Charlie Cray
                   Essential Information
                   P.O. Box 19415
                   Washington, DC 20036

December 12, 2001

Maneesha Mithal
Bureau of Consumer Protection
Federal Trade Commission

Dear Ms. Mithal,

On behalf of Essential Information, I request permission to
participate in the FTC's December 19, 2001 roundtable on the
Hague Convention.  Essential Information is a non-profit
organization that publishes books, magazines, and web pages,
and hosts Internet listserves, in addition to supporting
various public policy advocacy efforts.   My participation
in the December 19, 2001 meeting will focus on our concerns
over the Hague Convention in the following areas:

1.    Defamation and libel torts.
2.    Internet related copyright Infringement torts.
3.    Enforcement of non-negotiated "business to business"
4.    The limitations of the Hague public policy provisions
for Internet publishing.

I.    Background on Essential Information.

Essential Information publishes a number of books, magazines
and other publications, including many that are distributed
on the Internet.  Some of the current EI books are
advertised here:  I am
an editor for the Multinational Monitor, which is published
in both paper and Internet versions.  The Internet version
is here:
Essential Information also hosts dozens of Internet email
listserves, including those listed here:, one of which
deals specifically with the Hague Convention.  EI also hosts
web pages for many other organizations, including groups
located outside the United States.

II.   Defamation and libel torts.

Essential Information publications often feature articles
that are critical of repressive governments or large
corporations.  As a US publisher, we have more freedom than
do publications in some other countries.   Defamation and
libel laws in many foreign countries are much more
restrictive than are our own laws, because the framers of
the US Constitution believe free speech was an important
American value.

The Hague convention would expose EI to defamation and libel
suits from around the world, including countries such as the
UK, Egypt or China, where governments do not share US values
regarding free speech.  Under the current Hague proposals on
torts, EI can be sued for defamation from virtually any
country the world.   The Hague treaty would fundamentally
change our freedom to challenge powerful corporations and
governments throughout the world.

III.  Internet related copyright Infringement torts.

I am not an expert on copyright law, but we are aware of
significant differences between US and foreign laws on such
issues as fair use exceptions to the rights of authors.
This is a particular concern for EI because we host dozens
of email listserves, and in those listserves participants
often post newsworthy articles or leaked documents from
businesses or governments.  EI-hosted web pages also link to
copyrighted articles.  We believe these uses are protected
under US copyright law, which recognizes certain uses as
protected as fair use.  We believe that some of these uses
may be considered infringements in countries with different
national copyright regimes.   We believe our ability to host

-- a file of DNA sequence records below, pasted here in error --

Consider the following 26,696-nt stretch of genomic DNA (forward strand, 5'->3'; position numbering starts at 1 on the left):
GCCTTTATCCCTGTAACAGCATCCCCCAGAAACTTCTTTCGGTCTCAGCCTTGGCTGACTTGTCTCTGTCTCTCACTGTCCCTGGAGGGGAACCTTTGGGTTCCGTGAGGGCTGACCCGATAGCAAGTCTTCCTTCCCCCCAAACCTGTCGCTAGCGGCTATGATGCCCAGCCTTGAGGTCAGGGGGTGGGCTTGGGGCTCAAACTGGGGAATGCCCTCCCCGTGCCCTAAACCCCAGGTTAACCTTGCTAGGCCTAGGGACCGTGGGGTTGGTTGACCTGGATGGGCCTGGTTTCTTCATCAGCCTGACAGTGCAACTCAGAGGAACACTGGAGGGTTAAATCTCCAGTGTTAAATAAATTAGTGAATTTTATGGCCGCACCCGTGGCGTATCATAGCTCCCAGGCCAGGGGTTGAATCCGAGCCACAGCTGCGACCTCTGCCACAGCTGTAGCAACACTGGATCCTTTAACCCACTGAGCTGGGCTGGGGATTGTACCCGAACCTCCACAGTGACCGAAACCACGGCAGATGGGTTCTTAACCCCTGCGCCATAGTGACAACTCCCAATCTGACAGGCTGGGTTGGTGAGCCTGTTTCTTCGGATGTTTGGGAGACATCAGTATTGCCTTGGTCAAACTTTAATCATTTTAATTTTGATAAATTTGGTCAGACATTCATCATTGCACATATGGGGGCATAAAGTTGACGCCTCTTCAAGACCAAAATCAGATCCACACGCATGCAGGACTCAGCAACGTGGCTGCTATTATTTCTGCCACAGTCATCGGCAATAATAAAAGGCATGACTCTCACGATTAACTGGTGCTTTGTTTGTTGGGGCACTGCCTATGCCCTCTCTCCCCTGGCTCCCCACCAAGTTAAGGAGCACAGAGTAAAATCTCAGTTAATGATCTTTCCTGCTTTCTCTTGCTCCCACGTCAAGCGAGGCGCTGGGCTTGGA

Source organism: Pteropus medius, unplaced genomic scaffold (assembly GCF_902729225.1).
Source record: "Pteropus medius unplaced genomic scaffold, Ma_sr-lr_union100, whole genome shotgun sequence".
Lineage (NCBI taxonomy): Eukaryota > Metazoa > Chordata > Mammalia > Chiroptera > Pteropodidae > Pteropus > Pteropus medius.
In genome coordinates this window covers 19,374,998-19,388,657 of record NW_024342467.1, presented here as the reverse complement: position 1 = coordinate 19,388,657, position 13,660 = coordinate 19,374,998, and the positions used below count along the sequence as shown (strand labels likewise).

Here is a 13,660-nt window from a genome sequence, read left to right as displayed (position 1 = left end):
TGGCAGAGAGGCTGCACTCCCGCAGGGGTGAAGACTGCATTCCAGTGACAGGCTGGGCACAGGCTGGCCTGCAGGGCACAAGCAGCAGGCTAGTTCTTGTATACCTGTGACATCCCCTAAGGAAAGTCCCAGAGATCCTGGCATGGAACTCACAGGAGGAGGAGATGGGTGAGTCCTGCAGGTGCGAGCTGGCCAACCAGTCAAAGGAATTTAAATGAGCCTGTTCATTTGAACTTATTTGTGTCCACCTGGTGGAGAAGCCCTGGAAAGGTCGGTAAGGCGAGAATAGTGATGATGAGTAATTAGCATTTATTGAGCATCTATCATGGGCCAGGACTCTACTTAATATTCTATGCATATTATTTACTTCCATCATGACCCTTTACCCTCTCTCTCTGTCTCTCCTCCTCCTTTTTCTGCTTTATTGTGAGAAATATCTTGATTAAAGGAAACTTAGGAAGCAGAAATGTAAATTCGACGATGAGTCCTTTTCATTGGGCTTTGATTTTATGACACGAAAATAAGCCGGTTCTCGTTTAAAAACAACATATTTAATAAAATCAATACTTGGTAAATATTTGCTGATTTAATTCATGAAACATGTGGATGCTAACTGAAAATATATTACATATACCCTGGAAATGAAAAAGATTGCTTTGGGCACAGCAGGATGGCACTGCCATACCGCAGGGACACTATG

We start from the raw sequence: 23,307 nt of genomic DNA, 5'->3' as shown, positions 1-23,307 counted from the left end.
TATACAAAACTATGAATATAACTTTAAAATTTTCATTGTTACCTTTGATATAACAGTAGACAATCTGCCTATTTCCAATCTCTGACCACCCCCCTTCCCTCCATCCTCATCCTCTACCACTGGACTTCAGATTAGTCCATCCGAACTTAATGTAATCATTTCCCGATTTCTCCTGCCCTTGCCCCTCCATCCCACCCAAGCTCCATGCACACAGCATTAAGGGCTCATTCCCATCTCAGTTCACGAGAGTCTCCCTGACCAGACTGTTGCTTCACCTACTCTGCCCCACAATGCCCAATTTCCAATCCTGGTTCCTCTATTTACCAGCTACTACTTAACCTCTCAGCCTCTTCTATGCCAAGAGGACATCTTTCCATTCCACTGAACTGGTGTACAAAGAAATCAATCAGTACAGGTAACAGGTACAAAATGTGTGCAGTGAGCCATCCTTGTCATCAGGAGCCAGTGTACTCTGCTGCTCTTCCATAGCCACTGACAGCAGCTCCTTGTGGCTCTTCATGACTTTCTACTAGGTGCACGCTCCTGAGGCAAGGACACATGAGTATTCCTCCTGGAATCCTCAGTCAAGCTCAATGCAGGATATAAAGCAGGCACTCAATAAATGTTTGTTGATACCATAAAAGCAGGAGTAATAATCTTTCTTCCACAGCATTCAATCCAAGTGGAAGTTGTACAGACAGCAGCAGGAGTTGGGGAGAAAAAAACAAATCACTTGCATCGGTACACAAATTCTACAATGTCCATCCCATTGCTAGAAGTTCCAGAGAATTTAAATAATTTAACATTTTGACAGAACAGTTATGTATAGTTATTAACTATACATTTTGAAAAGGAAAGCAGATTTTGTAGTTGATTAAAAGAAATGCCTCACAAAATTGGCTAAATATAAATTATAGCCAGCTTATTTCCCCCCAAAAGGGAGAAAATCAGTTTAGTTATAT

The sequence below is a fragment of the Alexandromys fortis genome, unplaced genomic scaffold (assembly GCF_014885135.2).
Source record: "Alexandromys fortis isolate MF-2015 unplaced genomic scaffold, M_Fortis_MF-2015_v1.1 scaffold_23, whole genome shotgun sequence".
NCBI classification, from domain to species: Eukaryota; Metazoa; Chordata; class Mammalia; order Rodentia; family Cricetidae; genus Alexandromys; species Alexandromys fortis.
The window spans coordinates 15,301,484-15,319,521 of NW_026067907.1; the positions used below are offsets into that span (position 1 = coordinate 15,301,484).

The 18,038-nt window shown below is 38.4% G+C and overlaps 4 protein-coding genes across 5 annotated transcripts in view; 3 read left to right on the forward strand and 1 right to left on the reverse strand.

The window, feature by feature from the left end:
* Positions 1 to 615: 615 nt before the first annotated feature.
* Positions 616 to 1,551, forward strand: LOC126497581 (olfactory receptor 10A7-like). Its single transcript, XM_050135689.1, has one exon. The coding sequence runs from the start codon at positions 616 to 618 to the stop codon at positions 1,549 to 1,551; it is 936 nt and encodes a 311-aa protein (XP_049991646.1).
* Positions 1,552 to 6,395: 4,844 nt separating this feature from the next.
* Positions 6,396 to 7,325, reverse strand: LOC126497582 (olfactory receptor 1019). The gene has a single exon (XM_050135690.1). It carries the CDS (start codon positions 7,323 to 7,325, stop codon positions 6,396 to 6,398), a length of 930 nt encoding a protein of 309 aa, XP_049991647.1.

email lists would be undermined by the Hague convention,
because we would be exposed to liability from foreign
infringement cases, including cases brought specifically to
punish EI or others who use EI's listserve or web page

IV.   Enforcement of non-negotiated "business to business"

Essential Information is concerned with Article 4 of the
treaty concerning so called business to business contracts.
Our main concern is with non-negotiated contacts.  A
particular issue for EI concerns provisions in some web
pages "terms of service" agreements that outlaw product
reviews, disparagement, parody, price comparisons or even
linking to articles without the express permission of the
web page owners.  We believe these contracts are not
enforceable under current US law.  But in some proposals the
Hague convention would require US courts to automatically
honor non-negotiated choice of forum provisions in
contracts, requiring EI to defend itself in foreign
countries, which is prohibitedly expensive for EI, and would
expose EI to foreign laws that are hostile to freedom of
information or speech.

V.    The limitations of the Hague public policy provisions
for Internet publishing.

Finally, the current provisions allowing countries to refuse
to enforce judgments that run contrary to a nation's public
policy is welcome, but not very effective for the Internet.
EI hosts its own web pages and listserves, but we rely upon
companies to connect with other persons on the Internet.
For example, we have contracts with a subsidiary of
WorldCom, and firm with assets in many different countries.
Under the Hague rules, a judgment could be brought against
WorldCom, simply because WorldCom has the ability to cut off
access to our site, so the public policy exception would
have to be exercised in every country where WorldCom has
assets, which is a lot.  Indeed, a judgment could be brought
against AOL, asking that they block access to an EI web page
or listserve.  This is the practical flaw in the Hague
public policy exception for all Internet publishers.  The
treaty seeks to make foreign judgments much more
enforceable, by obligating every member country to enforce
every other members judgments.   To the degree that this
chills freedom of thought and expression on the Internet, it
will lead to less transparency and freedom, which threatens
the fundamental basis of journalism.

Thank you,


Charlie Cray
Associate Editor
Multinational Monitor